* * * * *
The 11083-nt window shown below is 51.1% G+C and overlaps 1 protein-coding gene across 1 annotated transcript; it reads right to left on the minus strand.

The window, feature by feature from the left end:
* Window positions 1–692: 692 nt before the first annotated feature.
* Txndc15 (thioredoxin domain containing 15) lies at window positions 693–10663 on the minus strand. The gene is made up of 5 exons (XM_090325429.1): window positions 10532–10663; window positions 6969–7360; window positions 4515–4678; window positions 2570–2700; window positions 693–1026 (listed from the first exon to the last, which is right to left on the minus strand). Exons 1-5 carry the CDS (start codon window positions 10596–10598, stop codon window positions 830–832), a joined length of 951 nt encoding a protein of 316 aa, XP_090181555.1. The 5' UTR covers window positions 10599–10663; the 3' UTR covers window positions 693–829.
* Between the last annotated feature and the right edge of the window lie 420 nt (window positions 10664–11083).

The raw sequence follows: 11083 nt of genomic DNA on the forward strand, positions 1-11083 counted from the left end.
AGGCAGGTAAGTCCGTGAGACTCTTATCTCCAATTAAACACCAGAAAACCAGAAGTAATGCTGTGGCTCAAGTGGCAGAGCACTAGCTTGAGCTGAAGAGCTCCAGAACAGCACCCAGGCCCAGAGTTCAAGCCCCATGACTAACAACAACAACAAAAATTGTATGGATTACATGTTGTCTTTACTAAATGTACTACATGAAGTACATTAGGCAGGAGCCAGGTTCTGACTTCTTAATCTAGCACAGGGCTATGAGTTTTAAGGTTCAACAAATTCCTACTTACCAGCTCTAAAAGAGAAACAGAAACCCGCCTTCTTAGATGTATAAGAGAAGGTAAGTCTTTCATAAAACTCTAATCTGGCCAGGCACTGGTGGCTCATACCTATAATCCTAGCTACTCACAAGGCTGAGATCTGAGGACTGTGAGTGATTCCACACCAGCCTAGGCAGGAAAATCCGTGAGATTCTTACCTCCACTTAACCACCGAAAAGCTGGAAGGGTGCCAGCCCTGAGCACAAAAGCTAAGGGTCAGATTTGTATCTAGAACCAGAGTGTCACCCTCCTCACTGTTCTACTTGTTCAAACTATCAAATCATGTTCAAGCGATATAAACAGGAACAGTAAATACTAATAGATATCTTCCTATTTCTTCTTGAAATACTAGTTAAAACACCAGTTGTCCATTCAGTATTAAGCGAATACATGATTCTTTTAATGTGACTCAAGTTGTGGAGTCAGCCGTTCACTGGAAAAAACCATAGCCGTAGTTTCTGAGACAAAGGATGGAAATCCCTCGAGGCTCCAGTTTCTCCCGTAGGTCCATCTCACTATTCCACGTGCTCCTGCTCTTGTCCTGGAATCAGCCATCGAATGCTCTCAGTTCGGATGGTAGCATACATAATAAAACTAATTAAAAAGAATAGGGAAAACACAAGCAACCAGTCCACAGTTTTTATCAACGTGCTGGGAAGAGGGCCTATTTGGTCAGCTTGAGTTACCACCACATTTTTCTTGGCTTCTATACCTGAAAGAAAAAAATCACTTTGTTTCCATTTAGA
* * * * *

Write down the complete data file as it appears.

The 11083-nt window shown below is 51.1% G+C and overlaps 1 protein-coding gene across 1 annotated transcript; it reads right to left on the minus strand.

The window, feature by feature from the left end:
* Window positions 1–692: 692 nt before the first annotated feature.
* Txndc15 (thioredoxin domain containing 15) lies at window positions 693–10663 on the minus strand. The gene is made up of 5 exons (XM_090325429.1): window positions 10532–10663; window positions 6969–7360; window positions 4515–4678; window positions 2570–2700; window positions 693–1026 (listed from the first exon to the last, which is right to left on the minus strand). Exons 1-5 carry the CDS (start codon window positions 10596–10598, stop codon window positions 830–832), a joined length of 951 nt encoding a protein of 316 aa, XP_090181555.1. The 5' UTR covers window positions 10599–10663; the 3' UTR covers window positions 693–829.
* Between the last annotated feature and the right edge of the window lie 420 nt (window positions 10664–11083).

The raw sequence follows: 11083 nt of genomic DNA on the forward strand, positions 1-11083 counted from the left end.
AGGCAGGTAAGTCCGTGAGACTCTTATCTCCAATTAAACACCAGAAAACCAGAAGTAATGCTGTGGCTCAAGTGGCAGAGCACTAGCTTGAGCTGAAGAGCTCCAGAACAGCACCCAGGCCCAGAGTTCAAGCCCCATGACTAACAACAACAACAAAAATTGTATGGATTACATGTTGTCTTTACTAAATGTACTACATGAAGTACATTAGGCAGGAGCCAGGTTCTGACTTCTTAATCTAGCACAGGGCTATGAGTTTTAAGGTTCAACAAATTCCTACTTACCAGCTCTAAAAGAGAAACAGAAACCCGCCTTCTTAGATGTATAAGAGAAGGTAAGTCTTTCATAAAACTCTAATCTGGCCAGGCACTGGTGGCTCATACCTATAATCCTAGCTACTCACAAGGCTGAGATCTGAGGACTGTGAGTGATTCCACACCAGCCTAGGCAGGAAAATCCGTGAGATTCTTACCTCCACTTAACCACCGAAAAGCTGGAAGGGTGCCAGCCCTGAGCACAAAAGCTAAGGGTCAGATTTGTATCTAGAACCAGAGTGTCACCCTCCTCACTGTTCTACTTGTTCAAACTATCAAATCATGTTCAAGCGATATAAACAGGAACAGTAAATACTAATAGATATCTTCCTATTTCTTCTTGAAATACTAGTTAAAACACCAGTTGTCCATTCAGTATTAAGCGAATACATGATTCTTTTAATGTGACTCAAGTTGTGGAGTCAGCCGTTCACTGGAAAAAACCATAGCCGTAGTTTCTGAGACAAAGGATGGAAATCCCTCGAGGCTCCAGTTTCTCCCGTAGGTCCATCTCACTATTCCACGTGCTCCTGCTCTTGTCCTGGAATCAGCCATCGAATGCTCTCAGTTCGGATGGTAGCATACATAATAAAACTAATTAAAAAGAATAGGGAAAACACAAGCAACCAGTCCACAGTTTTTATCAACGTGCTGGGAAGAGGGCCTATTTGGTCAGCTTGAGTTACCACCACATTTTTCTTGGCTTCTATACCTGAAAGAAAAAAATCACTTTGTTTCCATTTAGA